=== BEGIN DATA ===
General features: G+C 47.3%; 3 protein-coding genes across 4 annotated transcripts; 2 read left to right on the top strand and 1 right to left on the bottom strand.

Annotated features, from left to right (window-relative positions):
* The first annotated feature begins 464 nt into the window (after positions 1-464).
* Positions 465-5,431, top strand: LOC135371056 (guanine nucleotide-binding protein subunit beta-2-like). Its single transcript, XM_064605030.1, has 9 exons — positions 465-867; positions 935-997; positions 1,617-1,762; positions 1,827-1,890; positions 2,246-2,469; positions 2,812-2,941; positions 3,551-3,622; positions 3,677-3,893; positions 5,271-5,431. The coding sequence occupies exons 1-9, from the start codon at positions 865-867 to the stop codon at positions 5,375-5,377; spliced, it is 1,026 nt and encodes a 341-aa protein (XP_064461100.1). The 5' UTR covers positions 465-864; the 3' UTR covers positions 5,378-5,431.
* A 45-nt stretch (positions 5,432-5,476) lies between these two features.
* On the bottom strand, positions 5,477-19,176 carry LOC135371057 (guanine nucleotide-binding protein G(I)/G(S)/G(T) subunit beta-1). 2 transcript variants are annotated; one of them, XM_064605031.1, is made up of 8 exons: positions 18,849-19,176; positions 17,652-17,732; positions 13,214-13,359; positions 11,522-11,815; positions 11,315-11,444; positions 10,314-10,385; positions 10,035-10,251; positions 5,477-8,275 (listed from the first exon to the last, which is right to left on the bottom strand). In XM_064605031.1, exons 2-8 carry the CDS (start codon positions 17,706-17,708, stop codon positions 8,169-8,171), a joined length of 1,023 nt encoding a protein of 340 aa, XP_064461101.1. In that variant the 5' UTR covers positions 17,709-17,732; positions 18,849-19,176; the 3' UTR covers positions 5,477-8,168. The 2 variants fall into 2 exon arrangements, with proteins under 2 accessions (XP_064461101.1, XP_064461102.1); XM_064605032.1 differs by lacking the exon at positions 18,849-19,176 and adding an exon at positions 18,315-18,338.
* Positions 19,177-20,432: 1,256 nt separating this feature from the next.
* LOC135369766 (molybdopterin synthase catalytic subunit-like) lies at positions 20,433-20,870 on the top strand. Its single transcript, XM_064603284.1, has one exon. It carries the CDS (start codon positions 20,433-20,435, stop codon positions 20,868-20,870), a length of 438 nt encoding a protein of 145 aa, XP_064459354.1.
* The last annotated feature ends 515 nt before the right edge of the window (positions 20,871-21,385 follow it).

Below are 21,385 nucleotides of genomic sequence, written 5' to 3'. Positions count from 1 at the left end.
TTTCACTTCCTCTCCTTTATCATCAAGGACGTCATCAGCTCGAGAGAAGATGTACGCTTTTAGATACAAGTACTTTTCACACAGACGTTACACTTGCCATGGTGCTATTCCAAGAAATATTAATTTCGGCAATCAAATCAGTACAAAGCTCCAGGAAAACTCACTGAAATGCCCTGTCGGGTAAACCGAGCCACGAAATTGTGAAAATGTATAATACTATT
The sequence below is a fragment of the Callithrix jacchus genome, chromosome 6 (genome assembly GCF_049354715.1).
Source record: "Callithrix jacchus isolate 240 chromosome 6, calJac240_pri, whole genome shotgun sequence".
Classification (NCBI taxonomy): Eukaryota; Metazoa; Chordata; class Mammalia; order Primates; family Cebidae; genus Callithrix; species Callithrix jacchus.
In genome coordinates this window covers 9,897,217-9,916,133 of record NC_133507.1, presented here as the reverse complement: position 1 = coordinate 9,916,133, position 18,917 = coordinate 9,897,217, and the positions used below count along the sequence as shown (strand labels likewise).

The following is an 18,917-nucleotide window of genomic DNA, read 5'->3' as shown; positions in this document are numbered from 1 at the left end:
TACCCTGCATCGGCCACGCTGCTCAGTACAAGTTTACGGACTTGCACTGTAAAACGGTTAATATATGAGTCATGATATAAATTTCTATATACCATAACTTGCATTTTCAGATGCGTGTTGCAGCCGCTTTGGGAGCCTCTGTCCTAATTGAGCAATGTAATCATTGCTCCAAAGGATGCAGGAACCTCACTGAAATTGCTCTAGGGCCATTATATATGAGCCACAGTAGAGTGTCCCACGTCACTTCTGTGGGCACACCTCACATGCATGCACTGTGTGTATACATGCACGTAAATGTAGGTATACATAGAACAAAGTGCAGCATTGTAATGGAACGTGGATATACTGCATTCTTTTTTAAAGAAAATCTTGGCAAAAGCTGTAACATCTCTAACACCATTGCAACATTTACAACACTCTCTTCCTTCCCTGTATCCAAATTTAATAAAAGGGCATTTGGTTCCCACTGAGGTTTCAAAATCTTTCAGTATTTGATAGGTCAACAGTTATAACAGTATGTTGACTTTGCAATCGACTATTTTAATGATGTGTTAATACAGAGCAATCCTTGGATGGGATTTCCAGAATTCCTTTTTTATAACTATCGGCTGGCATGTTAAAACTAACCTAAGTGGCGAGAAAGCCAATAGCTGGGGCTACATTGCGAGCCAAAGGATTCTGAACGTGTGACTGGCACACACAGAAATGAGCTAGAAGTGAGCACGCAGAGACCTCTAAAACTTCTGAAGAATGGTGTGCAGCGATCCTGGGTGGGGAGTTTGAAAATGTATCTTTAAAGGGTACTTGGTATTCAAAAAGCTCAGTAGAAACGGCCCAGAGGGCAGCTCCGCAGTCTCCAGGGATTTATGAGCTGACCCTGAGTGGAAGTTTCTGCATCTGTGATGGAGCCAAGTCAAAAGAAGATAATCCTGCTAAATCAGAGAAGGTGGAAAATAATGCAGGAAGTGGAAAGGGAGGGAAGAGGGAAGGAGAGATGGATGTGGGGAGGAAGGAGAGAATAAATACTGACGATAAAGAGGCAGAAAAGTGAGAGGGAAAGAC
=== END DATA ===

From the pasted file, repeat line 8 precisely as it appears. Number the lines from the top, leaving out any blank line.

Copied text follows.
* LOC135369766 (molybdopterin synthase catalytic subunit-like) lies at positions 20,433-20,870 on the top strand. Its single transcript, XM_064603284.1, has one exon. It carries the CDS (start codon positions 20,433-20,435, stop codon positions 20,868-20,870), a length of 438 nt encoding a protein of 145 aa, XP_064459354.1.